Despite getting $4 billion in federal money for Covid mitigation, the mayor has allowed the school year to begin without a safety agreement in place for district schools. In fact, she has been trying to roll back the mitigations we won in the spring, even as the delta variant ravages Chicago neighborhoods and proves more dangerous and more transmissible in children. So it’s all the more critical that your school’s Safety Committee is up and running on Day One.
You can follow negotiations with the latest bargaining update chart always available at ctulocal1.org/chart and you can download both a parent flyer to explain our demands and also a flyer to encourage and help parents sign their kids up for regular COVID testing. Also, be sure to consult our page of Frequently Asked Questions on Fall 2021 safety conditions. Find the benchmark safety protocols agreed to in the spring and other key links in the Forms and Resources box at rightfollowing the safety committee information below.
TAKE ACTION: Ask your alderperson to support City Council hearings on the CPS safety plan and rollout.
Delegates and safety committee members, we need on-the-ground information to inform our ongoing bargaining. If you serve on your building’s safety committee, please click HERE to fill out the safety committee survey.
Members, delegates, parents, students and others can also report issues to our CTU COVID tracker at www.ctulocal1.org/tracker.
Anyone also can, and should, sign on to our United for Safe CPS Schools Now petition.
Safety Committee Trainings
Join Safety Committee members and CTU staff for a virtual meeting to discuss how to effectively use these school-level teams to address members’ needs.
Here’s a list of upcoming sessions:
- Wednesday, September 8, 5-6 pm (register here)
Organizing Your Committee
The purpose of your school safety committee is to uphold the hard-fought and hard-won Memorandum of Agreement and the High School Addendum that outline a set of mitigations that, if enforced, can make building conditions safer for staff and students, including the bullet-pointed strategies found in 8b (allowing teachers to work remotely if all their students are remote in order to lower the overall number of adults in the building).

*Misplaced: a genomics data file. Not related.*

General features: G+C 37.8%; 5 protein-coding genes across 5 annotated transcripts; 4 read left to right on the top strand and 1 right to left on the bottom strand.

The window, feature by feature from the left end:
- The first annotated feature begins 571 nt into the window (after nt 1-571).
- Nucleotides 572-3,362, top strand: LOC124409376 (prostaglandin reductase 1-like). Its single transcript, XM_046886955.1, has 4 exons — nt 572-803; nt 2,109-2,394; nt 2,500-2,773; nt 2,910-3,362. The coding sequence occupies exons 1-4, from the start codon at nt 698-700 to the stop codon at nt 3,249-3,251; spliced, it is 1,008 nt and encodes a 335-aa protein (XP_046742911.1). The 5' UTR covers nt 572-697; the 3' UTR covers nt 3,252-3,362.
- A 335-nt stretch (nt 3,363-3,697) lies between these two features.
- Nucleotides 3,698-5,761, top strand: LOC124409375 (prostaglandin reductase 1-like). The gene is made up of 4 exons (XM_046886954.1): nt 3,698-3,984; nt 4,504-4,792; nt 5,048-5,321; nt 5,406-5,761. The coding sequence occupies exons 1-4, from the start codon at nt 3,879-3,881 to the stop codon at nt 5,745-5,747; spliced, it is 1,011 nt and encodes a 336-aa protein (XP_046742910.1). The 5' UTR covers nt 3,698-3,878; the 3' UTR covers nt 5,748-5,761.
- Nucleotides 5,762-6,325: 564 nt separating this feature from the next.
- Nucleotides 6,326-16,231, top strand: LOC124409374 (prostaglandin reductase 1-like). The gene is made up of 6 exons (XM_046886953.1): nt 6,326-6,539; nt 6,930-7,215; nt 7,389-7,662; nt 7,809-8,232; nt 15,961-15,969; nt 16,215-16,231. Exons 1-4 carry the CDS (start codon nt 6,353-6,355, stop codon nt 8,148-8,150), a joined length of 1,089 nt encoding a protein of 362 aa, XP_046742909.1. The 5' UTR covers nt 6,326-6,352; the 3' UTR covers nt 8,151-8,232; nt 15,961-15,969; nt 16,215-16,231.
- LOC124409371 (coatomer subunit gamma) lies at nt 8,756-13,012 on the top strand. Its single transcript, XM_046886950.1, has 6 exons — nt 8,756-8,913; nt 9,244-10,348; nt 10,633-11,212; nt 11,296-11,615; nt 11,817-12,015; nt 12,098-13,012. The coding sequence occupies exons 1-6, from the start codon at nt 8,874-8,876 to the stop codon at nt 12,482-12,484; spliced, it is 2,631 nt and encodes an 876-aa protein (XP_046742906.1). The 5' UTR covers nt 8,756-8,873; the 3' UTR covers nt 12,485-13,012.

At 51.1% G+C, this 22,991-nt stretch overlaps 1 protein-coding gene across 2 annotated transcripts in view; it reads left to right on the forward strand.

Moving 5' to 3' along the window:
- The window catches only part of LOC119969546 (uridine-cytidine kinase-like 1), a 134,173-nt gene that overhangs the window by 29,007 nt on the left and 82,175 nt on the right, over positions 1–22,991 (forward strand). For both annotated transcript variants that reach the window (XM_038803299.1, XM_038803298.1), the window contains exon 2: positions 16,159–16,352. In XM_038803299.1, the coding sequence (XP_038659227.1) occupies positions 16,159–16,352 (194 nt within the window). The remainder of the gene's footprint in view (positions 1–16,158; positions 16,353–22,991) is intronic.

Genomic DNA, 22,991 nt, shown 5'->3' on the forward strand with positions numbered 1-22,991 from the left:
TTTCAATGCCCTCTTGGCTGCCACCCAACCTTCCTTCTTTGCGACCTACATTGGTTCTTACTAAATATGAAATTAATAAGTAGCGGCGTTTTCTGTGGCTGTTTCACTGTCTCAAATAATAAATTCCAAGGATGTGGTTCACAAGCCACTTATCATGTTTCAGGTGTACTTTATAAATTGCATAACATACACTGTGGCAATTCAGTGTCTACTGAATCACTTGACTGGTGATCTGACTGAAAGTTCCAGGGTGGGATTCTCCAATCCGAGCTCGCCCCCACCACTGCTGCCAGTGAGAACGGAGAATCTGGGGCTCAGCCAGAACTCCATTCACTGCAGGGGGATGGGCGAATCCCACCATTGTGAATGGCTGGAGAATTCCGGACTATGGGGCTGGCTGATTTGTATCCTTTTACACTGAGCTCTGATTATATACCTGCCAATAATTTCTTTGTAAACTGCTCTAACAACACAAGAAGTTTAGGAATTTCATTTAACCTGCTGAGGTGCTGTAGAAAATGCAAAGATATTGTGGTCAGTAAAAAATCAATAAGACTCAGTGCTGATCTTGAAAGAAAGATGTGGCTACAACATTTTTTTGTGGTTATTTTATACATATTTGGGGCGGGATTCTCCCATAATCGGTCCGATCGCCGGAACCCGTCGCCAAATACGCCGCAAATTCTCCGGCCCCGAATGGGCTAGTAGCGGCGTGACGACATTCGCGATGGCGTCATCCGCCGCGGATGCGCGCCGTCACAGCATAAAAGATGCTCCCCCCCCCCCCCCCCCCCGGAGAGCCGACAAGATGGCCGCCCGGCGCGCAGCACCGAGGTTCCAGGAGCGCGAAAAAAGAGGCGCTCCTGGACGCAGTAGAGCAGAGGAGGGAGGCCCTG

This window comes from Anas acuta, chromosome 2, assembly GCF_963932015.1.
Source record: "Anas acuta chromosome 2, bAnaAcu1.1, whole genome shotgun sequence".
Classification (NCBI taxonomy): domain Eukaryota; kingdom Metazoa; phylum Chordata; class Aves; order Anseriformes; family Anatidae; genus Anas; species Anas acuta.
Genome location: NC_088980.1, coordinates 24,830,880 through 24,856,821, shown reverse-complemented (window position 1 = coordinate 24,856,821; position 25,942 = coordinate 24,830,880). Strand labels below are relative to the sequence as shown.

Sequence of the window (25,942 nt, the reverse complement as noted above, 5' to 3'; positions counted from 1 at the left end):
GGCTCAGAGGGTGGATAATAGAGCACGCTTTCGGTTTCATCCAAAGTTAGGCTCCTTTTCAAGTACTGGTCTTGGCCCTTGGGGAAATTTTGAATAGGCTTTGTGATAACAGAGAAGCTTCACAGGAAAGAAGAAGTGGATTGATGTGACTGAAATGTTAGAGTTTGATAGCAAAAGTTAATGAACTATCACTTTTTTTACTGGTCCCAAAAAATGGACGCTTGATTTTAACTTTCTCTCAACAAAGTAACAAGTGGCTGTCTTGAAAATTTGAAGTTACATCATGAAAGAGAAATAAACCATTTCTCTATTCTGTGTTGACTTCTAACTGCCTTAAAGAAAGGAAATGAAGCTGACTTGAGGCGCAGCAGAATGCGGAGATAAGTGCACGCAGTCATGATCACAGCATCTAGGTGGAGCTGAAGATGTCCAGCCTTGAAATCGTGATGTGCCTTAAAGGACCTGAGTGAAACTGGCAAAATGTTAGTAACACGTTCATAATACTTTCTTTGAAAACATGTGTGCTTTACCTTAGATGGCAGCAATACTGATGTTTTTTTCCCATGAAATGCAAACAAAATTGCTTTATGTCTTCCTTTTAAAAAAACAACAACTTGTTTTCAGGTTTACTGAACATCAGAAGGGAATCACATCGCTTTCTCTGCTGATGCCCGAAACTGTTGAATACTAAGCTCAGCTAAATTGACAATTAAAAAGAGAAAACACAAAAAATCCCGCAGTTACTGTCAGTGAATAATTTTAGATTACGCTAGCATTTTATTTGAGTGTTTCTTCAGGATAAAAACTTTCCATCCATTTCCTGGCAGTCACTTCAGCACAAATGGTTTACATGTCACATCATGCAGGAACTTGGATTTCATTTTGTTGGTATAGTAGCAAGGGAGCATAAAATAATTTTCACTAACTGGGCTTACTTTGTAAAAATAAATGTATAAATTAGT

Your building safety committee should be composed of four CTU members, the principal, the building engineer, and a reasonable number of employees from other unions in the school (possibilities include security guard, SECA, lunchroom staff, or janitor from SEIU Local 73).
How to choose committee members
The delegate will reach out (hold a virtual meeting) to ask for three to four CTU members to volunteer for the committee. If there are more than four CTU members interested in joining the committee, you may decide to hold an election.
This is also a good opportunity to draw in newly energized members committed to improving safety and, especially in a large or two-building school, to encourage people who work in different areas of the school to get involved.
In many cases, especially if volunteers are limited, the PPC members can step in and become part of the Safety Committee. We strongly suggest that those working in-person (rather than remotely) make up the committee.
The delegate can sit on the committee, but does not necessarily have to be the committee chair, but the committee should designate a CTU member to serve as the committee chair.
Encourage a school clerk and/or clinician to join the safety committee, depending on the needs and population of your school and the safety issues you anticipate.
The committee chair should submit the complete list of Building Safety Committee members to your principal and to the Union using this form.
Hold weekly Safety Committee meetings with the principal, and use the preliminary checklist to flag issues that need to be resolved.
At the first meeting, ask what the administration has done to utilize the bullet-pointed strategies found in section 8b of the agreement to keep the number of people in the buildings low. Request rosters and updated in-person numbers for each class and staff assigned to each class. Continue to monitor the situation.
Consider reaching out to LSC members and attending LSC meetings to report on safety issues to keep all members of the school community informed about and engaged with the implementation of safety measures.
Submitting an incident report
If the principal is unwilling or unable to resolve issues flagged by the safety committee, then the safety committee should file an incident report using this form. Before you do, make sure you have attempted to resolve the issue through the Safety Committee. Many problems, such as ordering needed supplies, masking enforcement etc., can and should be resolved by the committee. Filing an incident report, which escalates the issue to the district-wide safety committee, should be pursued only if the building-level safety committee is unable to resolve the problem. Depending on the issue, you may also want to file a grievance, work with the LSC, talk to parents, organize an action, etc.
What kind of issues should be brought up to the safety committee?
Violations of the Agreement as well as other safety concerns that get raised in your building. If something isn’t specified in the Agreement, it can still be taken up by the safety committee under Article 14 of the contract that guarantees the right to a Safe and Healthy Work Environment.
General CTU Information
Our podcast, CTU Speaks! is hosted by Andrea Parker and Jim Staros. We’ll chat about our union, enforcing our contract, and our fight for the schools our students and educators deserve.